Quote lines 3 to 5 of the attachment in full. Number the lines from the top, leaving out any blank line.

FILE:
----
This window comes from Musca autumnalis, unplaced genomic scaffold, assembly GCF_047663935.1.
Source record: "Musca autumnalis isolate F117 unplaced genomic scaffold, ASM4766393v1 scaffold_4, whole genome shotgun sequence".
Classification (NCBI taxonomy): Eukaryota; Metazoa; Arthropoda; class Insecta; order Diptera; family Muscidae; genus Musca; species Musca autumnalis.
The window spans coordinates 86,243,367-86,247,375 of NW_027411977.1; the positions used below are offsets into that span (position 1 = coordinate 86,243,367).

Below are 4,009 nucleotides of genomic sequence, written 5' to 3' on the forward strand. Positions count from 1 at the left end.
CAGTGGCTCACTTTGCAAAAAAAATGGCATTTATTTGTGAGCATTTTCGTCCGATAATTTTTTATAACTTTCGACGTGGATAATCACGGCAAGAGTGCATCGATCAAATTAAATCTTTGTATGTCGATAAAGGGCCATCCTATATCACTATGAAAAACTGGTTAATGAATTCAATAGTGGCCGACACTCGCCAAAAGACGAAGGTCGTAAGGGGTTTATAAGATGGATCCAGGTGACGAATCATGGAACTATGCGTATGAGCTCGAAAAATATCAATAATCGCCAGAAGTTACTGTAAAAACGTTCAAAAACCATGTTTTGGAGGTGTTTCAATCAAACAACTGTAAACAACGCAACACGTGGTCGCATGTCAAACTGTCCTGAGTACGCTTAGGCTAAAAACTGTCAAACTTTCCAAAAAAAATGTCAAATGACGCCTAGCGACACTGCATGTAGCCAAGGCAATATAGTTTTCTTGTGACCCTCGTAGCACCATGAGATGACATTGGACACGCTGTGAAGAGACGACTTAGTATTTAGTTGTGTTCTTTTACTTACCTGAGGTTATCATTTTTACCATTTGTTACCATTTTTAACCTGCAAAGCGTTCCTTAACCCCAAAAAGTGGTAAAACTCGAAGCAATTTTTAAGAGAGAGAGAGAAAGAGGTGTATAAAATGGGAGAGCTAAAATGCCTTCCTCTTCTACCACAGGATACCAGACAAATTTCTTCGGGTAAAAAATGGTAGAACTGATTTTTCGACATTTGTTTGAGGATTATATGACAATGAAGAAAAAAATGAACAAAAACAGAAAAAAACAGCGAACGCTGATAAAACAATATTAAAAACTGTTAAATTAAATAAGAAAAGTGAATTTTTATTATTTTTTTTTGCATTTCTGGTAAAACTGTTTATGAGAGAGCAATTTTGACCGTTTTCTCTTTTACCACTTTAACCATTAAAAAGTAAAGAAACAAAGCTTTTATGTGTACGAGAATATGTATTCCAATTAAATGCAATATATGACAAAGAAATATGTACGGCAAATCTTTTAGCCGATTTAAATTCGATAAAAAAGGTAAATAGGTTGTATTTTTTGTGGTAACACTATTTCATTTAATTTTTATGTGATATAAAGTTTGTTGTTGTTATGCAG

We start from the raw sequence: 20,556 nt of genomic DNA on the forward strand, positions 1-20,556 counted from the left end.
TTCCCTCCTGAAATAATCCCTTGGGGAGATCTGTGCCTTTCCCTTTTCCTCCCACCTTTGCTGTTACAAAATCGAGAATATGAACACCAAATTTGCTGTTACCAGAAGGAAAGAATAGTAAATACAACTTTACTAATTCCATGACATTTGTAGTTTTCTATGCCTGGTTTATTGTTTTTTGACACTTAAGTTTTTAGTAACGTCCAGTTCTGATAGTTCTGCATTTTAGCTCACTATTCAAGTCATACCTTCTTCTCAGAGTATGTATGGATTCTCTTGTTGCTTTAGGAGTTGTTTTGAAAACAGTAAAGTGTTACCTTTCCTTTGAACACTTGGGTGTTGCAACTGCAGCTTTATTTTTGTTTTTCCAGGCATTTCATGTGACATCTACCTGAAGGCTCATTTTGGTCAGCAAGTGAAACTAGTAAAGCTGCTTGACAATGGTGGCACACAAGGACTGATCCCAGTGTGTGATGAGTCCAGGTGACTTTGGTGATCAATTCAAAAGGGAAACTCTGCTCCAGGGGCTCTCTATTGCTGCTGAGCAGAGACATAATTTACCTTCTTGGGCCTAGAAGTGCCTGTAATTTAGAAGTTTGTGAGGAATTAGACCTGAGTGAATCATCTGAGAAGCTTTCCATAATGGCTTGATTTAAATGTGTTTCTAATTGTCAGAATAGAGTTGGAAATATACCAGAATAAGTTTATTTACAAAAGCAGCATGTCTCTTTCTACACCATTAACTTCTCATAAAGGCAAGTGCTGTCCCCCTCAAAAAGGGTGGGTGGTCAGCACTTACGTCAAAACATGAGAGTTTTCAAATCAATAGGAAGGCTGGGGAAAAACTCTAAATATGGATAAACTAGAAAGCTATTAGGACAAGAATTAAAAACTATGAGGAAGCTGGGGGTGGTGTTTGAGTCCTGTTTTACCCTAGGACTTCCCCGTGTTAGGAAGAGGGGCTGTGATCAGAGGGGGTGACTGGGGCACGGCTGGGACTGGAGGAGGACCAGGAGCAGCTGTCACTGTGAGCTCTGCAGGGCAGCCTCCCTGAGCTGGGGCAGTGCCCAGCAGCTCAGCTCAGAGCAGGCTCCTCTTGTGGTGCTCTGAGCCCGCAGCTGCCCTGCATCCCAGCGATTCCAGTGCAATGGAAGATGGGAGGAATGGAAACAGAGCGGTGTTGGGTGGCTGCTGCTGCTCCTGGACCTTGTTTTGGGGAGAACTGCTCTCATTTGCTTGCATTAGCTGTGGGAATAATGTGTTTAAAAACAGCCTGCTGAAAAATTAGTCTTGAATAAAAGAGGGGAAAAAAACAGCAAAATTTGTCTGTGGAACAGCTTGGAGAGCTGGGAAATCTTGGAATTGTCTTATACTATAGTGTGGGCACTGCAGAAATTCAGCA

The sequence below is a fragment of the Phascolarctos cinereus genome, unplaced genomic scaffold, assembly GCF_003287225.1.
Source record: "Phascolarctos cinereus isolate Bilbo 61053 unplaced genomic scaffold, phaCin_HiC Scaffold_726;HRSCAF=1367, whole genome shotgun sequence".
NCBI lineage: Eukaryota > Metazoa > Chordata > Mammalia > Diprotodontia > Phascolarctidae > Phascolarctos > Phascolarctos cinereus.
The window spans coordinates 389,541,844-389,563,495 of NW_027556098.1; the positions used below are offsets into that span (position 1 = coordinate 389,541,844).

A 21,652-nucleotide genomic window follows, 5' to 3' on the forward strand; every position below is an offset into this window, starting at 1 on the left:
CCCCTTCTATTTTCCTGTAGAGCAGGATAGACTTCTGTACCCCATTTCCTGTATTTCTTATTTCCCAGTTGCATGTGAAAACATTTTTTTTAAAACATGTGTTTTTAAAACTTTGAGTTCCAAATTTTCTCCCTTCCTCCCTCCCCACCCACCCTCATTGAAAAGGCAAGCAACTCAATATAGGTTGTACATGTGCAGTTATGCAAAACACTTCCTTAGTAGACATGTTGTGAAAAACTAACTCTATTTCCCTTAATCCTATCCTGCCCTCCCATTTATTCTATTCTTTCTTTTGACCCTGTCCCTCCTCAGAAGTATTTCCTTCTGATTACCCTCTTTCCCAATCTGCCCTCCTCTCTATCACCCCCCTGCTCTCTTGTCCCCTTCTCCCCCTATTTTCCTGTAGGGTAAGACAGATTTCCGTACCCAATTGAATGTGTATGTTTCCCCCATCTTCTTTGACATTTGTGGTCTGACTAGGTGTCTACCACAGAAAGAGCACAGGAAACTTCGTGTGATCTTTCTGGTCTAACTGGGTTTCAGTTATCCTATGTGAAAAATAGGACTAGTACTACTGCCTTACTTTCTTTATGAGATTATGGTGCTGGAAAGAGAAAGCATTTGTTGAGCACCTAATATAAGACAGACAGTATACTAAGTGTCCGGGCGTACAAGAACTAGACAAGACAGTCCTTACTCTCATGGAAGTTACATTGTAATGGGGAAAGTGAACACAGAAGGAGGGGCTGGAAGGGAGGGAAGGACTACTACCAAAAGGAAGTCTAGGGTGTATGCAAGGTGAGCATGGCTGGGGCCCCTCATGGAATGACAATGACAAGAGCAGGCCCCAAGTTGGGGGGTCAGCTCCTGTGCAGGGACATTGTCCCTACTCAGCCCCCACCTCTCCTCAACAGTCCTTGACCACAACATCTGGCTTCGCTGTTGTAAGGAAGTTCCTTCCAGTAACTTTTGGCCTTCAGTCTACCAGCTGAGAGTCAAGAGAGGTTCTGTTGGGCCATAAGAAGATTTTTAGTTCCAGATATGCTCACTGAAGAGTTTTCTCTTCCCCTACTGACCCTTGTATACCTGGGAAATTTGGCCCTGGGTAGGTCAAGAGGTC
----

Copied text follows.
Classification (NCBI taxonomy): Eukaryota; Metazoa; Arthropoda; class Insecta; order Diptera; family Muscidae; genus Musca; species Musca autumnalis.
The window spans coordinates 86,243,367-86,247,375 of NW_027411977.1; the positions used below are offsets into that span (position 1 = coordinate 86,243,367).

Below are 4,009 nucleotides of genomic sequence, written 5' to 3' on the forward strand. Positions count from 1 at the left end.